JavaScript WTF #4: undefined vs null

The forth place in the JavaScript WTF competition goes to the amazingly large number of ways to represent lack of value. Most C-like languages have keyword null that means “no value”. Beside null, JavaScript also has undefined, apparently meaning “like, totally no value”. The actual situation is even more complicated. A variable in JavaScript can be in any of the following states of no-value-ness:

  1. Not declared.
  2. Not initialized or explicitly set to undefined.
  3. Explicitly set to null.
  4. Temporarily dead (this is not a joke).

There is an impressive number of subtle differences between these states.

Not declared

In default, non-strict mode, not declared variables are treated as not initialized, and have implicit value of undefined. In strict mode, accessing a not declared variable causes a ReferenceError, except when used with typeof.

'use strict';
console.log(typeof notDeclared==="undefined"); // prints true
console.log(notDeclared===undefined);          // ReferenceError

Note that typeof notDeclared returns string "undefined", which is different from undefined value.

Not initialized

Declared, but not initialized variables are implicitly assigned a value of undefined. There is no way to distinguish between a variable that was never initialized, and a variable that was explicitly set to undefined.

var notInitialized;
console.log(typeof notInitialized==="undefined"); // true
console.log(notInitialized===undefined);          // true


Null is interpreted as pointing to no object. It is different from undefined in a number of ways:

var nullVar = null;

console.log(typeof nullVar === "object"); // true
console.log(nullVar === null);            // true
console.log(nullVar === undefined);       // false
console.log(nullVar == undefined);        // true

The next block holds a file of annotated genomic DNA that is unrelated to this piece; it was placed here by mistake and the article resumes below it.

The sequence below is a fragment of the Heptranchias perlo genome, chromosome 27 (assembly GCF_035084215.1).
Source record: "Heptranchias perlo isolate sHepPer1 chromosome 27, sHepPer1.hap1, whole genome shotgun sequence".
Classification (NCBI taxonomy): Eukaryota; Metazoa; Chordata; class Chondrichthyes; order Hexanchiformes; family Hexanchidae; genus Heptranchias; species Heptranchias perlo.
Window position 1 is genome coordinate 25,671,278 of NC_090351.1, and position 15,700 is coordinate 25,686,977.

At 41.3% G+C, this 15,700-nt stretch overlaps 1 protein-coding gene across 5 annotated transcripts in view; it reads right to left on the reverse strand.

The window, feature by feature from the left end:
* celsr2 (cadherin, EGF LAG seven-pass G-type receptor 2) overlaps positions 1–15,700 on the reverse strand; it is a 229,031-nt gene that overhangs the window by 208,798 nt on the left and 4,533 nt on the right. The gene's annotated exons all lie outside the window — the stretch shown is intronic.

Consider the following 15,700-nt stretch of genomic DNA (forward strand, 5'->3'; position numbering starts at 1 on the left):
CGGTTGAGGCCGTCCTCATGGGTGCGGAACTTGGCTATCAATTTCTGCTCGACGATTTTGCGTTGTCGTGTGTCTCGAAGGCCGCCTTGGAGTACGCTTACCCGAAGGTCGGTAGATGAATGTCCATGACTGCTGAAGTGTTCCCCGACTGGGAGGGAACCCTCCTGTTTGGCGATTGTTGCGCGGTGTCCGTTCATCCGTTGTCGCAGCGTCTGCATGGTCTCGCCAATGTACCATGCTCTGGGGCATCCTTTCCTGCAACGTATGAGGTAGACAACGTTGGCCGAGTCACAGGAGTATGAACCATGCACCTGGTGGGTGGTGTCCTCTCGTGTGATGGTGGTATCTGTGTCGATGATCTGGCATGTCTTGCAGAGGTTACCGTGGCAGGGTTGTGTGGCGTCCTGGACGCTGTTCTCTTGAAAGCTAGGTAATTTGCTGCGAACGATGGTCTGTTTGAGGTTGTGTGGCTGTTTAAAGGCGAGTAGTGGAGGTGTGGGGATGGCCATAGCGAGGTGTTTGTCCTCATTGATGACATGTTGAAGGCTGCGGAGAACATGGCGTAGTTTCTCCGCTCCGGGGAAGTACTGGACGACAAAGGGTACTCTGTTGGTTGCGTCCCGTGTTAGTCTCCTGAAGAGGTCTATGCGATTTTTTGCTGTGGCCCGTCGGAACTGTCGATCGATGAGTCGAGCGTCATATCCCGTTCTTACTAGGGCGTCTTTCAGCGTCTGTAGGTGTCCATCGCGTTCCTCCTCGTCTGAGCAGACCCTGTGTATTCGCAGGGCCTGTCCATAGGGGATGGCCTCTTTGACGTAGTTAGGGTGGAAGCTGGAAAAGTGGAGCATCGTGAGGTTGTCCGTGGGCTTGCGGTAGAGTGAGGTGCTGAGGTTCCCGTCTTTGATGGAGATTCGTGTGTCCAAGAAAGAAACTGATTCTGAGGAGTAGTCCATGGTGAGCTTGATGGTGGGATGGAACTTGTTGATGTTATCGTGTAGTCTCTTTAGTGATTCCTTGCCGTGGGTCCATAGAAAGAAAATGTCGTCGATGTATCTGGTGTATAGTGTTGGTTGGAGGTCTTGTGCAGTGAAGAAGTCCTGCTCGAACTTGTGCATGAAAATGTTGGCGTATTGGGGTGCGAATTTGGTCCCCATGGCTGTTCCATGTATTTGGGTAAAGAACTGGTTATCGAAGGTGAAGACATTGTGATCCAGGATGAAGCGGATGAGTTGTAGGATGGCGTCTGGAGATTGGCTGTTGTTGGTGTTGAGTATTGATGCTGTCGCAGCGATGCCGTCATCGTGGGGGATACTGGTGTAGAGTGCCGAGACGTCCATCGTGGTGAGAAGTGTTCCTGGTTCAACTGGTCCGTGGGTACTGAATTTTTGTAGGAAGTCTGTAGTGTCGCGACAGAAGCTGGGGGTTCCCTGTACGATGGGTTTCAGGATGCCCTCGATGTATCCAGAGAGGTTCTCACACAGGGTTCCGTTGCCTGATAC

console.log(1+null);                      // 1
console.log(1+undefined);                 // NaN

An attempt to access any property of null or undefined leads to ReferenceError. One can check for null or undefined in one shot using equality operator “==”:

if (someVar == null) ... // true if someVar is undefined or null

However, simply writing if (!someVar) is not recommended: the condition will be true not only for null and undefined, but also for false, the number 0, the empty string "" and Number.NaN.


Temporarily dead variables are an addition of EcmaScript6: these are variables declared via let or const keywords in the lines preceding their declaration:

function foo() {
   // x is in a "temporarily dead zone" (TDZ) here
   let x; 
   // x has value of undefined here

“Normal” variables are “hoisted” to the top of their scope, but “let” and “const” variables are not. Any access to a let or const variable prior to its declaration is not allowed. This includes the typeof operator.

console.log(declaredLater===undefined);        // true
console.log(typeof notDeclared==="undefined"); // true
console.log(typeof dead);                      // ReferenceError
var declaredLater = 42;
let dead;


To be fair, there are situations when it helps to distinguish “a value of null” and “no value at all”. E.g. when sending partial updates, null may mean “replace this field with null” and undefined may mean “do not touch”. When dealing with default function parameters: undefined means “use default value”, and null means “use null”. In the old days of COM we had VT_NULL, VT_EMPTY, and also vtMissing, which actually is a third, different value.

Still, JavaScript situation is a mess. The differences between the four “no-value” states are not intuitive, to put it mildly, and there are no explicit checks for them. I wish we had something like isDeclared(symbol), and isInTdz(symbol), but alas: the best we can do is to rely on confusing side-effects. Hence, the WTF.

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